By Frank Barron
It’s been almost a year since OWN: Oprah Winfrey Network debuted on New Year’s Day with much fanfare. A joint venture between Harpo, Inc., and Discovery Communications, it is a multi-platform media company designed to entertain, inform and inspire people to live their best lives. OWN’s programming slate of original series reflects that commitment this fall. Every night Monday through Friday there’s Oprah’s Lifeclass, with life lessons and personal revelations from Oprah Winfrey herself, plus The Rosie Show, a new talkshow with Rosie O’Donnell. Other new primetime series include Don’t Tell the Bride, Welcome to Sweetie Pie’s and Visionaries: Inside the Creative Mind, along with returning favorites Ask Oprah’s All Stars and Our America with Lisa Ling on weekends.
Our America with Lisa Ling is a fine documentary series that had the distinction to be the first OWN show to be renewed just two episodes into its run last season. With a small group of journalists we visited Lisa at the network’s Wilshire district headquarters back then, and recently returned to talk about her second season, premiering Oct. 16, airing Sundays at 10 p.m.
Ling will continue to explore various subjects that are hidden in the shadows in seemingly normal communities. “Amateur Porn,” “Modern Polygamy,” “Sex Trafficking,” “Invisible Wounds of War,” “Extreme Parenting,” “The Prison Cycle,” and “Twins and Identity” are the titles of her upcoming shows. Sometimes the titles don’t do justice to her thought-provoking subjects, so after a nice lunch I listened to Lisa passionately talk about each of her films.
“In this media landscape it is the greatest honor in my life and my career to be allowed to tell these kinds of substantive stories. There is a lot of responsibility attached to that, because the people we profile in our shows really do trust us. They share things with us that they haven’t shared with anyone,” Lisa explains noting that everyone is treated with respect and dignity. “We did not exploit them or sensationalize their stories.”
An inquisitive journalist, Lisa believes there is a desire to know what’s going on in the world and our own backyard. “We want to know about the lives of the people who may live next door, or in another place just like ours. So we take you into these worlds that you may never have thought about before.”
Lisa calls the show about polygamy very surprising, “because it’s the women who are insisting on the right.” And she says that the issue is really slavery for the episode about young girls in the U.S. who get trapped into prostitution. “It’s an issue that Americans need to start recognizing. Brave women and girls, who have gotten out of that life, came forward and talked to me because they hope to help other girls.”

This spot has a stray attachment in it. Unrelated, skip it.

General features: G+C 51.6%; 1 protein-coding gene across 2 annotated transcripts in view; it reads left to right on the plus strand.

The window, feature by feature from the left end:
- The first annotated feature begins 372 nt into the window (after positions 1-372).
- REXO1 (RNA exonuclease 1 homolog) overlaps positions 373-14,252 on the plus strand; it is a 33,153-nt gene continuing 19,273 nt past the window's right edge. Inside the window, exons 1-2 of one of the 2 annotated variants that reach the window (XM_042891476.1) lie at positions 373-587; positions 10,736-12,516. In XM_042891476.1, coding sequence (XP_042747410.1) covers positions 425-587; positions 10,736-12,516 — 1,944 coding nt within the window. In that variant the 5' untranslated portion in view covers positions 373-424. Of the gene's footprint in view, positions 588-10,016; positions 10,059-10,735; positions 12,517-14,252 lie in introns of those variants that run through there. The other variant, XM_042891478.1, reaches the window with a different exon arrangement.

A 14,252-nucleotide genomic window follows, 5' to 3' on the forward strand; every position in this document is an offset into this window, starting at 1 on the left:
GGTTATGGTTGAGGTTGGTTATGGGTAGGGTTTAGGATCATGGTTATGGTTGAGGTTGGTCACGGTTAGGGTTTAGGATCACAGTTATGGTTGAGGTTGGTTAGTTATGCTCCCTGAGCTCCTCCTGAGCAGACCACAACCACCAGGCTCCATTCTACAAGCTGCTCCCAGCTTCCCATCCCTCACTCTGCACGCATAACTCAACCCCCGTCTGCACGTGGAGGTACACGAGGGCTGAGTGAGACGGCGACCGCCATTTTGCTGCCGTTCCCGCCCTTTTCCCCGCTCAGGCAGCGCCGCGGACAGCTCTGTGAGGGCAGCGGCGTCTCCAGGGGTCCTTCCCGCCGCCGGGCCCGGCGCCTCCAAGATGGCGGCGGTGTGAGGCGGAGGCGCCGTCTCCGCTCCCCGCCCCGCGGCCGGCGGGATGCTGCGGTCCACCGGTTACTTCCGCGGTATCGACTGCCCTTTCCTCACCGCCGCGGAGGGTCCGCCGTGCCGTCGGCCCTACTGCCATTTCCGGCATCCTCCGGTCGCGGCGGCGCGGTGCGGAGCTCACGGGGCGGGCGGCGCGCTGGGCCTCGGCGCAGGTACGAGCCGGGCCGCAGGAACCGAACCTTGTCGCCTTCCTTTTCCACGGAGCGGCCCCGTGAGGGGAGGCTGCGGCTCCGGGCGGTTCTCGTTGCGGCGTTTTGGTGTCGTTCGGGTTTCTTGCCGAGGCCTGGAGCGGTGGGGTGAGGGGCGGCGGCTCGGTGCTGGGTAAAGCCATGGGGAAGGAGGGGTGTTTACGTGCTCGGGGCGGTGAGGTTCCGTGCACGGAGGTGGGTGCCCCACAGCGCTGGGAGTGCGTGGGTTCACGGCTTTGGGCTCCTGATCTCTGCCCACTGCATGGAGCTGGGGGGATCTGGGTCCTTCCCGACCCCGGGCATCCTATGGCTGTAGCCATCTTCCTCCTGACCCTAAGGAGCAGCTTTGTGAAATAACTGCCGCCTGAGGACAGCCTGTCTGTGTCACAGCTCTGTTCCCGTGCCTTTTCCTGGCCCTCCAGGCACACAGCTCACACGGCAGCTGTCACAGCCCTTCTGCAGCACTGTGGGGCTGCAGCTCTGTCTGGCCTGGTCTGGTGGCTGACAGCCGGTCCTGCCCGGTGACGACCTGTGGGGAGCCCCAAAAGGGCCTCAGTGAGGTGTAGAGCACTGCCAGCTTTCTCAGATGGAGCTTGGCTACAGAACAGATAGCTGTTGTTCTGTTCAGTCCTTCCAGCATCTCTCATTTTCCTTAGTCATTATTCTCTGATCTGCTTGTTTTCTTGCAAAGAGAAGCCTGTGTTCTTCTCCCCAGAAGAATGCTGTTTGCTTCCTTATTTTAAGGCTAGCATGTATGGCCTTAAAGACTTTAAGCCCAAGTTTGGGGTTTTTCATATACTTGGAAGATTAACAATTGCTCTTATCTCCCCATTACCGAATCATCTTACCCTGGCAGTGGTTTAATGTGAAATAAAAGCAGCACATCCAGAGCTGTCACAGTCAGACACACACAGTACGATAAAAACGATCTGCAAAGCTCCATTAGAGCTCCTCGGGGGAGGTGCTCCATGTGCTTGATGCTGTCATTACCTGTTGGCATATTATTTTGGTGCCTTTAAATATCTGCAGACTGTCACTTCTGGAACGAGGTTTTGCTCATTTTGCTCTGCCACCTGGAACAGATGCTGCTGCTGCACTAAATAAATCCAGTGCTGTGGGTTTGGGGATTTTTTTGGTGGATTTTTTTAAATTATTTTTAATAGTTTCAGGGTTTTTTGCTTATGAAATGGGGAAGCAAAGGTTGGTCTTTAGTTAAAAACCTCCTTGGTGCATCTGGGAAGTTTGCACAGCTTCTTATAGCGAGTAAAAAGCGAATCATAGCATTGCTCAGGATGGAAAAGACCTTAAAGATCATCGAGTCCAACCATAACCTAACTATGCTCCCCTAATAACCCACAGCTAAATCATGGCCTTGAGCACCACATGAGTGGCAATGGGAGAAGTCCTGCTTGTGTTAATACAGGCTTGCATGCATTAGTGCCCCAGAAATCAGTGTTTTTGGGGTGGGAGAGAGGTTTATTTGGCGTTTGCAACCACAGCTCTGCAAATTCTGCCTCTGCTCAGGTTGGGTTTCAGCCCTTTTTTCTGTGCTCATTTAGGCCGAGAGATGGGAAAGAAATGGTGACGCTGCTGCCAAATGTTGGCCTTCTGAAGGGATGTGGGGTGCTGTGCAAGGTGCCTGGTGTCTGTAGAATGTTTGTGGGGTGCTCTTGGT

Hope is a common thread that everyone has, even when faced with tremendous challenges. Lisa explains, “You’ve heard stories about Vets with PTSD, but I don’t think you will ever see a better show about the invisible wounds of war. And it was so accidental, because we were allowed into Peter’s world, and he never even told his wife about what he experienced. And we followed him to this wellness retreat, and what we experienced there was incredibly powerful. We saw this guy get his spirit back, and it gives you hope for all the other veterans who are coming back with PTSD.”
Impressed by the diversity of subjects, and stories told with such understanding and not the “train wreck TV” mentality, I asked Lisa how she chooses her episodes. She says, “Every one of these shows is an entirely different world. It is a collaborative effort. I’m someone who reads everything. I’m intrinsically fascinated by so many things, so I’m constantly pitching ideas, and OWN ultimately green lights the shows.”
OWN really took a risk doing the show that’s an anthropological look at different subcultures in America, according to Lisa. That doesn’t sound like a big ratings getter, but the show has done well and people are responding to it.
Sheri Salata, OWN’s president, stopped by our little press session to express her support for Lisa. “Thanks for coming. We’re very proud of this show. This is the stuff we want to do, break new ground, and elevate the conversation. You know there are all different colors in a rainbow. This is really about being human and recognizing and becoming more informed. Your heart is touched, and you can understand what is going on in communities. That’s what we tried to do on the Oprah Show, and this is one of the things Oprah is most proud of— what Lisa is doing.” If Oprah’s proud of it, it’s worth a look.